In September 2020, it was reported by S&P Global that Tellurian was struggling to secure sufficient commercial support to advance the project. The company's financial woes have led to investors selling off Tellurian shares. In January 2020, the company’s stock was selling for $8.69 per share, but plunged by 92% to $0.70 cents/share in September. As a result the company received a de-listing notice from Nasdaq following 30 consecutive days of its stock trading at below $1.[22]

In November 2020, Tellurian's CEO Meg Gentle left the company. In March 2021, with no clarity on when a FID would be taken for the project, Tellurian said that it was working to clear debt from its balance sheet.[23]

In April 2021, Tellurian's newly appointed CEO Octávio Simões said: "We have cleaned up our balance sheet, we have gathered liquidity for executing our objectives, our project ... And we’ve been successful at having enough cash on hand to grab the liquidity needed to execute. So things are lining up to a much more comfortable position now than before." The timing of a FID for the project remained unclear. Simões confirmed that Tellurian was continuing its search for more equity partners to fund the project in exchange for offtake deals, and that the company was now offering cargoes indexed to the Japan-Korea Marker (JKM) and the Dutch Title Transfer Facility (TTF) benchmarks for LNG pricing instead of Henry Hub.[24]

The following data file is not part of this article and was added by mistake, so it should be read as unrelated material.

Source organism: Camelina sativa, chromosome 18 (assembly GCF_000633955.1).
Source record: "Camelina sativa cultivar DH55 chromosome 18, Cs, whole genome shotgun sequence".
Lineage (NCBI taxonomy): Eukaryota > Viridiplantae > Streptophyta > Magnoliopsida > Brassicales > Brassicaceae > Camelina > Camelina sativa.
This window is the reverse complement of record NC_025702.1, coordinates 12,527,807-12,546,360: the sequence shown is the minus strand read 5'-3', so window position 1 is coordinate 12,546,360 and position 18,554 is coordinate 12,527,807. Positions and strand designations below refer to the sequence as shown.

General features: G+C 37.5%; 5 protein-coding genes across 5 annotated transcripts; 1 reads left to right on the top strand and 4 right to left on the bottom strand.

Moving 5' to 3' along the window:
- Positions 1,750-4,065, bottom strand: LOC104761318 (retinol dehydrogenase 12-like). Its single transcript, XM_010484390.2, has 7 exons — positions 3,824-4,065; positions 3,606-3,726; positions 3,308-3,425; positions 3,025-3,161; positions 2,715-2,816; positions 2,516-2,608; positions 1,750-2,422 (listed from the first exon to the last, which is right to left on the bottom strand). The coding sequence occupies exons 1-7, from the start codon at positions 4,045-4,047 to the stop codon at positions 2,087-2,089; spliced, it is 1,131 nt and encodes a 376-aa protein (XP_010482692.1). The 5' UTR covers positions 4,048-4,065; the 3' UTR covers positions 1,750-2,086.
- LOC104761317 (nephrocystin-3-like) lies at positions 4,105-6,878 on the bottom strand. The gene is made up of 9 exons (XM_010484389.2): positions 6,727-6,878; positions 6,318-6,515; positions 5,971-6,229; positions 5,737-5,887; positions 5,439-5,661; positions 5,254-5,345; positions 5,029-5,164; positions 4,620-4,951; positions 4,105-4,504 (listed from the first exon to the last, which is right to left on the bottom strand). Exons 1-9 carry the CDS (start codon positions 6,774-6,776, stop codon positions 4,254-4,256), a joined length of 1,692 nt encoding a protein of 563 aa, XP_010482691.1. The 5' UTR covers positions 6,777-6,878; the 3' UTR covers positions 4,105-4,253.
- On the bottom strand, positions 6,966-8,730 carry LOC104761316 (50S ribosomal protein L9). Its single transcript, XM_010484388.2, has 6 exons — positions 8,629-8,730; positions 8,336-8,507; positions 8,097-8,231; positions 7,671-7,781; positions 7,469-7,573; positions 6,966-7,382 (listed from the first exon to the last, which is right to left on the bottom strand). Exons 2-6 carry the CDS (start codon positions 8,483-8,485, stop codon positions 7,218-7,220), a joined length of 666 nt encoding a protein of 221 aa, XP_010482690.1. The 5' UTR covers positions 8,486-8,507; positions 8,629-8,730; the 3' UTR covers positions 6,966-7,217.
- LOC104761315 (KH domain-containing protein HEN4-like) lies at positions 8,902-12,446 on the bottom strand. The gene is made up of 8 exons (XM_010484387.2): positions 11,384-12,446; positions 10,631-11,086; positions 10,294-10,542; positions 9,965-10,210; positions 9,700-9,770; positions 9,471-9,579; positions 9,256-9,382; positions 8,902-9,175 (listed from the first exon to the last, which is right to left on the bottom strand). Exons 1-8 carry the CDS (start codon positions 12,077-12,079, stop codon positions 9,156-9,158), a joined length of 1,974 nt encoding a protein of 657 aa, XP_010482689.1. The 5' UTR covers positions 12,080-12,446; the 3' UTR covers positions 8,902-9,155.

In April, Tellurian's chairman, Charif Souki, went on YouTube to denounce short sellers seeing blood in the water. Bloomberg News reported that the company's only confirmed buyer was Total, whose memo of understanding with Tellurian was scheduled to expire at the end of June. Bloomberg reported that Tellurian was in talks with other buyers but had not reported any results as of late May. In a research note, Morgan Stanley estimated that Tellurian had only enough cash to fund another four to six months of expenses.[25]